Anonymous said...

Most of the people commenting here are just bitter that Raila didn't win.He orchestrated the ICC case thinking he would get a smooth ride to State House.Guess what?The Hague didn't vote.Predicting doom just cause Uhuruto won is futile.I know beyond reasonable doubt that our economy will thrive; I am so glad that my country won't turn into another Kibera because of fanatical cult following of a leader who is portrayed like a lamb without blemish by his fanatics while we know his closet is full of skeletons that are greater than the ICC indictment

Anonymous said...

Thanks for raising this issue. Truth be said, the people of Kenya are only silent and if the perceived skeletons which are hidden in the closets are not brought out in the open and aired then I can only see a bleak future. Kenya is sitting on a time bomb and the sooner we realize that the better. One thing I have noticed since the presidential results were announced is that there are a lot of people who have accepted the results with silence only because they were threatened into it by the presence of GSU officers at their door steps the day the results were announced. Call it a botched democracy!

Anonymous said...

Great article Gathara!!! Thank you brother for your love!

Anonymous said...

Are you sure you lived in kenya for many year? Incase you did not notice it the last time the media took sides. They did what they did to ensure calm was maintained.Do you think kenyans are stupid and did not know what was going on? I am happy the media acted the way they did i value peace more than anything. If you have not a relative to post election violence you would not know the trauma.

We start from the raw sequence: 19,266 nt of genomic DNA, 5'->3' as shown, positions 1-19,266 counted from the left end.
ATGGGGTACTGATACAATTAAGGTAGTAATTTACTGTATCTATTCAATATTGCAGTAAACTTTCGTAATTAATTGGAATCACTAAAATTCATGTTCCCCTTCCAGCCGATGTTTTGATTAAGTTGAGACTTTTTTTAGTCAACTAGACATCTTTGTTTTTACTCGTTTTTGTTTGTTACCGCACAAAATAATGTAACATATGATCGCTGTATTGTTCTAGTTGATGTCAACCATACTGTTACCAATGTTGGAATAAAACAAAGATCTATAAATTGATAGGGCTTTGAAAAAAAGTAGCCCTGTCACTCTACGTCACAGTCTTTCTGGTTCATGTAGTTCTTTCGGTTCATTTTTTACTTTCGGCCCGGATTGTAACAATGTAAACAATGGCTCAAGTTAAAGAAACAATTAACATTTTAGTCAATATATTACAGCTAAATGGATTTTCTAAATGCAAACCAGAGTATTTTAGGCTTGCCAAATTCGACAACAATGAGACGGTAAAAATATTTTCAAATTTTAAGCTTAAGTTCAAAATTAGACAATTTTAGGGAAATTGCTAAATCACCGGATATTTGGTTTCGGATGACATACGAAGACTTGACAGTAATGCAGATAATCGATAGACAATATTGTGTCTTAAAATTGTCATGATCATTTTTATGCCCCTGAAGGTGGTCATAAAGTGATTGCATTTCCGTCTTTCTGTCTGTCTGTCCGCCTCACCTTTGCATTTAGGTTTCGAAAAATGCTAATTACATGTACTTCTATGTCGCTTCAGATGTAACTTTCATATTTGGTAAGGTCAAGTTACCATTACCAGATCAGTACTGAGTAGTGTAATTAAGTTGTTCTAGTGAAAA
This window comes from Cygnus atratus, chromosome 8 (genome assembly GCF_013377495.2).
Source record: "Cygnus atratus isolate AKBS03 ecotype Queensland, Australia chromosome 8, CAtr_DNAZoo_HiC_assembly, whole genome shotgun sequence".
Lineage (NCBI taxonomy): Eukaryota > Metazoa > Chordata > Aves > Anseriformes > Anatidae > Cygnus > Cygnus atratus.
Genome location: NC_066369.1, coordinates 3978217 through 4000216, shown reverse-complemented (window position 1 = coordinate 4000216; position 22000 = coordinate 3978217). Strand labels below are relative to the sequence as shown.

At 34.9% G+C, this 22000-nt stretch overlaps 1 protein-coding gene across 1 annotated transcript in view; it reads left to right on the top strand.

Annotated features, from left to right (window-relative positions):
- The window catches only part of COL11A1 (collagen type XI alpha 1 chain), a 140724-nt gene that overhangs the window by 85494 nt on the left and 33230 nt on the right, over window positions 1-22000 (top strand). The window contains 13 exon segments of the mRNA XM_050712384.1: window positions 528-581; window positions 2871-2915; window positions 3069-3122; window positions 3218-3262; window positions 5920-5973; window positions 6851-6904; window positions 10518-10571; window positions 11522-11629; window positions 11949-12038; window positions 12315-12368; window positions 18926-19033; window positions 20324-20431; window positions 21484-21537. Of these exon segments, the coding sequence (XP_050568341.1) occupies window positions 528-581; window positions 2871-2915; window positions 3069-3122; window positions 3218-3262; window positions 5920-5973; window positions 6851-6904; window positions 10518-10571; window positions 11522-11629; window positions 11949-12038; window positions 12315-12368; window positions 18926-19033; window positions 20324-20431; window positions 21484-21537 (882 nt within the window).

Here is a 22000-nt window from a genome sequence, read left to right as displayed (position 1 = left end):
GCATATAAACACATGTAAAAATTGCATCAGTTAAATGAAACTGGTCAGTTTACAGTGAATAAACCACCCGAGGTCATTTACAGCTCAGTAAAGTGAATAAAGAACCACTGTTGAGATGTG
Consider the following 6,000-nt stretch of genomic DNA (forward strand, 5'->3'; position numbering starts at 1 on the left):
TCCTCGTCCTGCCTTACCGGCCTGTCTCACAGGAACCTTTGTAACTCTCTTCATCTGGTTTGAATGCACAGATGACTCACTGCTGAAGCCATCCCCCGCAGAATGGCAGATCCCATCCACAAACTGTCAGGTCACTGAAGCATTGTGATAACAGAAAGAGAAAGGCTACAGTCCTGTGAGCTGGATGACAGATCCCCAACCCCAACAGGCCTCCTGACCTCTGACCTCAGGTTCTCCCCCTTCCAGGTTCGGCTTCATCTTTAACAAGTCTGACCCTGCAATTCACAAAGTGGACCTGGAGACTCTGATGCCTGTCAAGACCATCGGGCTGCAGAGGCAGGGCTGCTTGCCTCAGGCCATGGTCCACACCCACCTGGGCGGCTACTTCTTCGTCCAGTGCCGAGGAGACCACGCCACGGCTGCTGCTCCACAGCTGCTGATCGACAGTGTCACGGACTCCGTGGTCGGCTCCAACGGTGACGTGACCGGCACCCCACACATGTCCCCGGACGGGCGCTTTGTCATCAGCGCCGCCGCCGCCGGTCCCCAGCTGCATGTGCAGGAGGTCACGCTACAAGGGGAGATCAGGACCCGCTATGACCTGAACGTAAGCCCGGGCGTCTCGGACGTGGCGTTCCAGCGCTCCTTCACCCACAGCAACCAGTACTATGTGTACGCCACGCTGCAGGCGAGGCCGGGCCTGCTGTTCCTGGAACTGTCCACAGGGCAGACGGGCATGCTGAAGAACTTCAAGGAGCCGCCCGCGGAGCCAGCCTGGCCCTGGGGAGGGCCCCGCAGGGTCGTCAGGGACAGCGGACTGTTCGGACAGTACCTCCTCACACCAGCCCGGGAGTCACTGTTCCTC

Anonymous said...

I am humbled.

Anonymous said...

we haven't trembled at the first thought of disagreement/challenge as you put it...we encouraged the aggrieved party to use the judicial system to find justice. I think our maturity as Kenyans is genuine and we have grown from the ethnic hatred we displayed 2007. You are just like the foreign journalists who thrive and are inspired to write only when there is chaos. We had a rather peaceful election in most areas unlike in 2007.

Asterix said...

Anonymous 11:35 completely missed my point. What I was alluding to is our idiosyncrasies when it comes to voting based on foreskin or lack thereof. The irrational become rational and abnormal is normalised. We collapse courage, character and all those admirable virtues into something as banal as foreskin.
What we term as peaceful election is only so because we had FFU guys stationed in most corners. Militarization of our elections has become a necessity - quotidian as the wachi in the estate.

babaamor said...

Very well said, Sir(?) I am glad many Kenyans are seeing through this superficial 'peace' campaigns. We want true peace, after our concerns have actually been addressed, not glossed over.

Anonymous said...

A powerful piece which I am sure resonates with the many silenced Kenyans, who are invisibly duck taped to a silence not because we or they don't want to scream, but because we advocated peace, we didn't want the international media to win, so we are silenced by our poor choices, our lack of logic and our inability to subjectively analyze just how we came to our choices enough to reason with them. I do believe many of us want to scream yet dare not to because the outsiders will win. Great piece, I love your depictions, the connection between the reality of the day and horror thrilling fiction.

Anonymous said...

I am sad for you my friend...to take this stance in response to above article is to miss the point by a whole continent. Broaden your mind to issues beyond the candidates and you will get at least a glimpse of the underlying issues the piece is pointing at.

Anonymous said...

comment at 11.59 directed at anonymous 2.08am.

Anonymous said...

One hell of a good read! WOW!
It's a classic Kenyan scenario of convenient truth vs uncomfortable truths. Many might take offence with the fact that as a patriotic Kenyan I choose not to vote;a difficult choice based solely on our society's moral decadence since the election was going to be determined by tribal arithmetic. So I didn't have a purple medal to flaunt to the chagrin of my immediate 'brothers'.

I love your citation of 'peace must prevail no matter what' I also look at the 'ICC elephant' as a necessary evil we must endure as I deeply believe it did save lives and lots of lives at that.As the 2 antagonists in this 'movie' treaded carefully so as not to 'upset' the BigBrother who was keenly watching.